Development of shrub willow for bioenergy began in Sweden in the mid-'70s. New York researchers started breeding it as a fuel crop suitable for the Northeast and Midwest in the mid-'90s but before it could become a viable crop for large-scale production, researchers had to breed varieties that were resistant to beetles and diseases and provided a high yield per acre.
Smart has developed varieties that are now commercially available through Double A Willow, a plant nursery in Fredonia in western New York. The 20-foot-tall, multi-stemmed willow bushes are ready to harvest in about three years and provide repeated harvests over 25 years.
Willow is also being grown on a smaller scale to heat institutional buildings at Colgate University in central New York, Cornell's Finger Lakes campus and Middlebury College in Vermont.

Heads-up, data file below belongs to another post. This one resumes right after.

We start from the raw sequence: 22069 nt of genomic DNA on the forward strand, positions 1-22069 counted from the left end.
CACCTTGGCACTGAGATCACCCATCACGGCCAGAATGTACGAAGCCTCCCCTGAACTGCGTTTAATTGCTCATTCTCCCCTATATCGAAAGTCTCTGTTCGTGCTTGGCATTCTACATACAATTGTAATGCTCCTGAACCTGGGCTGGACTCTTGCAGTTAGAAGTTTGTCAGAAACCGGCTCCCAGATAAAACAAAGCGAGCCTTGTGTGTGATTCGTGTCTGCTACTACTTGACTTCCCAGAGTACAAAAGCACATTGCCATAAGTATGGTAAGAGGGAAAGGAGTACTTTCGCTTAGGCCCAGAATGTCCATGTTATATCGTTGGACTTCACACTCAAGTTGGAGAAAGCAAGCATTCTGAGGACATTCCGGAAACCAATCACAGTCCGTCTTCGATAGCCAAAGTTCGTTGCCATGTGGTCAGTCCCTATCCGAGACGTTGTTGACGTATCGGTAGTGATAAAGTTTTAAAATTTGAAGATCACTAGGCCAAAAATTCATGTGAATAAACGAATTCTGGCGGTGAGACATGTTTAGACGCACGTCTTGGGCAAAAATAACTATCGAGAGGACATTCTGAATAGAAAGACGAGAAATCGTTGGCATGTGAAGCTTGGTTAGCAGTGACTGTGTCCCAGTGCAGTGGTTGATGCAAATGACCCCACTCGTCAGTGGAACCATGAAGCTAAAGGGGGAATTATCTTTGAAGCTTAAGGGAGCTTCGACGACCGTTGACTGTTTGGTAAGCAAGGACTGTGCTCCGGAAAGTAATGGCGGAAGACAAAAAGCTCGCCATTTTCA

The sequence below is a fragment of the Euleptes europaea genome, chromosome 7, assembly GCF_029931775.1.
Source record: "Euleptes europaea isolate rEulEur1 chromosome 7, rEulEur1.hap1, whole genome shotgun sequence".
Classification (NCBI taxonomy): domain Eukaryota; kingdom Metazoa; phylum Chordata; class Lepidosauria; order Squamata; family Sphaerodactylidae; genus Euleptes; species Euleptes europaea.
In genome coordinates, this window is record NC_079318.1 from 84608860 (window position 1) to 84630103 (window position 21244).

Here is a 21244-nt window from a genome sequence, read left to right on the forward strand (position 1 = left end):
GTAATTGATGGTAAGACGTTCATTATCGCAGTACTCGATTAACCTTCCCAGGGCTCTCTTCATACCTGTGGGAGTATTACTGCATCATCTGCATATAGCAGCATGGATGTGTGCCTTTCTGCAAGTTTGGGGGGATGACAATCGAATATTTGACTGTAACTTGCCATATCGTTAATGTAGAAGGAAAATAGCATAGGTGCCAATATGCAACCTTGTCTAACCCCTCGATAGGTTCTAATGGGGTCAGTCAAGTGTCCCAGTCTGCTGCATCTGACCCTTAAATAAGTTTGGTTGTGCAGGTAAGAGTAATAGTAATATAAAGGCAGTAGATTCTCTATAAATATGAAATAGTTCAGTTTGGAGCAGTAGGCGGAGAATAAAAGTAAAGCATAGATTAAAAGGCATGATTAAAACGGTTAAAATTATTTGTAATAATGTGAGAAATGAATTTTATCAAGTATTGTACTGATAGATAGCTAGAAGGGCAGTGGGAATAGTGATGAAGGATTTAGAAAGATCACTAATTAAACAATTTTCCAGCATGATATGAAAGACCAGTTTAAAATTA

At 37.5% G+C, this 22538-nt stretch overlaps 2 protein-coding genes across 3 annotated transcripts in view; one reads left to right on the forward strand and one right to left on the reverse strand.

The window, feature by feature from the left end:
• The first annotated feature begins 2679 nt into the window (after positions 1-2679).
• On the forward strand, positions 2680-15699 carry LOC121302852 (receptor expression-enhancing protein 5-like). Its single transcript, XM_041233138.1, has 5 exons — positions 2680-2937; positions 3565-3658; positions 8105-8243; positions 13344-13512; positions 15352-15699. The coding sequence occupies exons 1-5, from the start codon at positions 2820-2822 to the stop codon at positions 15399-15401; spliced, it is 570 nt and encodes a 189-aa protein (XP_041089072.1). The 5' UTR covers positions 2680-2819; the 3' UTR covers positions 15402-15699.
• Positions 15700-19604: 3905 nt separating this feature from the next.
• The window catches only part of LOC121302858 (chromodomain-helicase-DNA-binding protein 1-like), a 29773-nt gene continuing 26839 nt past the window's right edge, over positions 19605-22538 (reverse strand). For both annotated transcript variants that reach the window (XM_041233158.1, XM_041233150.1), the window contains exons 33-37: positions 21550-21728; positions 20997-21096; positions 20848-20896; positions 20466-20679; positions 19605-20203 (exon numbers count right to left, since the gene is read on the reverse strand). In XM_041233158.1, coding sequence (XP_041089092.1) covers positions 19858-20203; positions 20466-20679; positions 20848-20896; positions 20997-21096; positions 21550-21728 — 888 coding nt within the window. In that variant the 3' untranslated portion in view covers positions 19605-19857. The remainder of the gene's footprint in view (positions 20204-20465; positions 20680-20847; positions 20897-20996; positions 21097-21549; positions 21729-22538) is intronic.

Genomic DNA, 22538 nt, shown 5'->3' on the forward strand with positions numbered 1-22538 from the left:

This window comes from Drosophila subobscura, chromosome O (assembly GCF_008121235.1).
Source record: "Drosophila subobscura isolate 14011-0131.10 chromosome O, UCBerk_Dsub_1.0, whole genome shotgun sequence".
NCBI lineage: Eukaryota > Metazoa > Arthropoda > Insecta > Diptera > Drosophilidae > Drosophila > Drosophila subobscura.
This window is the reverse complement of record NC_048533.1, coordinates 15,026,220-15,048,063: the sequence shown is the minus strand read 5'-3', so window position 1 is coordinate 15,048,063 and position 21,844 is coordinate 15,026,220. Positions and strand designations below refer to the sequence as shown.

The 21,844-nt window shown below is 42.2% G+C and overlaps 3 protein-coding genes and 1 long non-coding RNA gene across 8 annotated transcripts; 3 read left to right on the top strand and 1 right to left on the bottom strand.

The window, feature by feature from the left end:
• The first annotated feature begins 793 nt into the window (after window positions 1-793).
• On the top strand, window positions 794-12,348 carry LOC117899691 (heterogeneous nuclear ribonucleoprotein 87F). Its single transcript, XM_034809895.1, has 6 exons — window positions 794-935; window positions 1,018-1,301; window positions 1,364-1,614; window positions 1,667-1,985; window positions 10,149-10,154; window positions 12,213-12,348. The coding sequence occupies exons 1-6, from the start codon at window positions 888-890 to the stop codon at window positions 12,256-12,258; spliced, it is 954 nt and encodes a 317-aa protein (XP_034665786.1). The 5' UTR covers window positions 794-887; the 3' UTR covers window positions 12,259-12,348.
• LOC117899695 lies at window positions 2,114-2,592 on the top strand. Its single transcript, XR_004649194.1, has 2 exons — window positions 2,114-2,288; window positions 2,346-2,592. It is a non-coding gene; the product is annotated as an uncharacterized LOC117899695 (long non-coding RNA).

Several companies have built plants to process different types of liquid biofuel from woody plant material, including willow. "The price is going to drop as more commercial plants are built," Richard said.
Innovative willow-to-fuel technologies will develop faster when the supply of willow increases, McDonagh and fellow investors in the Celtic Energy Farm believe.
"If there's a crop in the ground and available, the projects will come," McDonagh said. "We won't really know for 10 to 15 years."
New York state could dedicate up to 1.7 million acres of non-forest land to growing bioenergy crops such as willow, estimated Volk.
The U.S. Department of Energy estimates that 190 million acres of land in the United States could be used to produce energy crops.